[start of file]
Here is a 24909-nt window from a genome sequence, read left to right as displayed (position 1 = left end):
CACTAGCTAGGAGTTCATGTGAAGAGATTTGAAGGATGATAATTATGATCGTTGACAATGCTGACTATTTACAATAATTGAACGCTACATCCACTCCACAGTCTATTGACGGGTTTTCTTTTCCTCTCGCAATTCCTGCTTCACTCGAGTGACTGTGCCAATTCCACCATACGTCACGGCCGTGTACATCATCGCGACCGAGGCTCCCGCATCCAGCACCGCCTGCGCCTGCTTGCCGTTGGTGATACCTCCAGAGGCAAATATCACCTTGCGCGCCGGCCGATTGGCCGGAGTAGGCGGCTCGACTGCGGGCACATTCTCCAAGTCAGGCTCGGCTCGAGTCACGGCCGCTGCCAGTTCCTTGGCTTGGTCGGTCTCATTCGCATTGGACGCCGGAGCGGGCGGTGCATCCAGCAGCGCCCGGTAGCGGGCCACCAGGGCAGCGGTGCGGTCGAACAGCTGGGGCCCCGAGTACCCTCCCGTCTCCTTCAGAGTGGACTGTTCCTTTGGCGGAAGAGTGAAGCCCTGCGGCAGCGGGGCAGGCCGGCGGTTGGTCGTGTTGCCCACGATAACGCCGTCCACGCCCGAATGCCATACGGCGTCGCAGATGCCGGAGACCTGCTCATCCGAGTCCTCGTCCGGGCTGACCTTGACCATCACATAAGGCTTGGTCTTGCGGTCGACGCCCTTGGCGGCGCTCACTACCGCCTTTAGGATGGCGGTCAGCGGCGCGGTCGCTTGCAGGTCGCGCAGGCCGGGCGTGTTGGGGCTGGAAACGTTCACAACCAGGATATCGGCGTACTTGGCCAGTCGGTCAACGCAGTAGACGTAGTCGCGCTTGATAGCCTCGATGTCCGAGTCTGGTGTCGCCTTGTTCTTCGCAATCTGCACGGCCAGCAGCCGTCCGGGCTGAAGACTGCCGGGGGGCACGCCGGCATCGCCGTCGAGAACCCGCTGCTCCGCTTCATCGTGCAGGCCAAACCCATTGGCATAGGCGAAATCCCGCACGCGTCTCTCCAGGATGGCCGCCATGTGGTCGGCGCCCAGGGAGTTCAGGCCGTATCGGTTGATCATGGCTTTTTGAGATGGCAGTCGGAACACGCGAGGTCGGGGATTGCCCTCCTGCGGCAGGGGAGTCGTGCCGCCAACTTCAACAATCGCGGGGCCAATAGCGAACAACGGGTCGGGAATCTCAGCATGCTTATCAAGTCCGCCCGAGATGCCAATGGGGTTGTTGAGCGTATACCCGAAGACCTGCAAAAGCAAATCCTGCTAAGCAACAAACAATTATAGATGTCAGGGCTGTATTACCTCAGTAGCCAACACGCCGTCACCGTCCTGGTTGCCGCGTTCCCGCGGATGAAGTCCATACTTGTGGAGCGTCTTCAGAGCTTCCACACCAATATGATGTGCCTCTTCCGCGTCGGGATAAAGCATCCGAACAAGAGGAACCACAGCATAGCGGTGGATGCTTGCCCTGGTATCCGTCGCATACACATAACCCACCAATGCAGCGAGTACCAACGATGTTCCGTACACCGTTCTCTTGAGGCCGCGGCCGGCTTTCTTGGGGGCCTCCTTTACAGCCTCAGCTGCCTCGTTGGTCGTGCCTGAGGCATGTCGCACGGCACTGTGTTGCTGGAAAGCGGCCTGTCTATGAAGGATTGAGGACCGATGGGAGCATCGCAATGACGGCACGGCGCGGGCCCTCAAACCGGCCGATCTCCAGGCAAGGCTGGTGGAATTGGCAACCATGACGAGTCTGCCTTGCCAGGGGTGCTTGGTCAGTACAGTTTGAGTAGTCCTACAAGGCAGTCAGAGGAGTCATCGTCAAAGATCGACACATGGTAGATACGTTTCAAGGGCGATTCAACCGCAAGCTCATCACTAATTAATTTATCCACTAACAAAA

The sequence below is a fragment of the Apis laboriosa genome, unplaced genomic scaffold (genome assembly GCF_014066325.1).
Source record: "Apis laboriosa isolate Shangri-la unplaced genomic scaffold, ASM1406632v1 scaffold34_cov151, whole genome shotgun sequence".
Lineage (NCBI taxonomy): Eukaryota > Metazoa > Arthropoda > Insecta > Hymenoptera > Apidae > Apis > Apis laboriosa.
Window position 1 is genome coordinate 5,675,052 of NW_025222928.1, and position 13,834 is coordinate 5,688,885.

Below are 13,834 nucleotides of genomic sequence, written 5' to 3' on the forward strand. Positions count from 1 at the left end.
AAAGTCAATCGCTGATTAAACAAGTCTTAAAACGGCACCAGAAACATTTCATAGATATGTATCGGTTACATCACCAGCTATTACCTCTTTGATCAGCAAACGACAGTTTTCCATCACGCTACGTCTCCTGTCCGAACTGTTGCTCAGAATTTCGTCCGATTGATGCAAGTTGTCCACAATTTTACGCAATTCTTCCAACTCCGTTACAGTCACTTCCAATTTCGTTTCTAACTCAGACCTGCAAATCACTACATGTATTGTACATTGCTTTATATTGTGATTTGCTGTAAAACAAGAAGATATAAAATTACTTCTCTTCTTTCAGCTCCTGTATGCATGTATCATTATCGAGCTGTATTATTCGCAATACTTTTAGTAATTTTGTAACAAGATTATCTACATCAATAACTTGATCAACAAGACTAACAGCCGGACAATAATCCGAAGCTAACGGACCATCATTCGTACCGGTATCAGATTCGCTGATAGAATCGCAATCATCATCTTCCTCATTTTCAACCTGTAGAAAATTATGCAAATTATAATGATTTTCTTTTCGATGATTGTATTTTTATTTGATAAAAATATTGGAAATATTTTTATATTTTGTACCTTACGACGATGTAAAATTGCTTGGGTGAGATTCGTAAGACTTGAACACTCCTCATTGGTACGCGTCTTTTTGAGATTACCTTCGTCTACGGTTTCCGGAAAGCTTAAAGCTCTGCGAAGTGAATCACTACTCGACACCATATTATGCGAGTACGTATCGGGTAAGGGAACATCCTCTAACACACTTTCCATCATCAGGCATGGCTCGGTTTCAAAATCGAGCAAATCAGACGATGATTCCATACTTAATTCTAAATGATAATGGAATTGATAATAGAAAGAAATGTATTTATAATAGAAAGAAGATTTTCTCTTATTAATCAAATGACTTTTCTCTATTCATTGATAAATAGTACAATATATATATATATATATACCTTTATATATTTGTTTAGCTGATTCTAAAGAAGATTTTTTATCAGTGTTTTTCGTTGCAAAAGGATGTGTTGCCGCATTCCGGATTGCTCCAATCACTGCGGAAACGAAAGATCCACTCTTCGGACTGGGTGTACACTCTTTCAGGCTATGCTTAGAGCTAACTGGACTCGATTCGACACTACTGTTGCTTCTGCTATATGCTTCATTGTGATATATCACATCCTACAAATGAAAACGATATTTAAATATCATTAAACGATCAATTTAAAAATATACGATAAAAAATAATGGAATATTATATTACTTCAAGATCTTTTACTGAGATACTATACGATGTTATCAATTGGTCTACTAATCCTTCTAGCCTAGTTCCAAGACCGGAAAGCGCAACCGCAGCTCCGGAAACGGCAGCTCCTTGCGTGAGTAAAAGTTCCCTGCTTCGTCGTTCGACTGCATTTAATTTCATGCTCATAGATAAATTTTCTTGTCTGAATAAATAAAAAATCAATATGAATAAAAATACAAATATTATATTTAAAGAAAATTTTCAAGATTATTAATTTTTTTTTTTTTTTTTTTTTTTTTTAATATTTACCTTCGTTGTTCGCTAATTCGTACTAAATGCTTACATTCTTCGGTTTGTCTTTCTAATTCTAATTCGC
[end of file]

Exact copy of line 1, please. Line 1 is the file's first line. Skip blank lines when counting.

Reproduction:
Here is a 24909-nt window from a genome sequence, read left to right as displayed (position 1 = left end):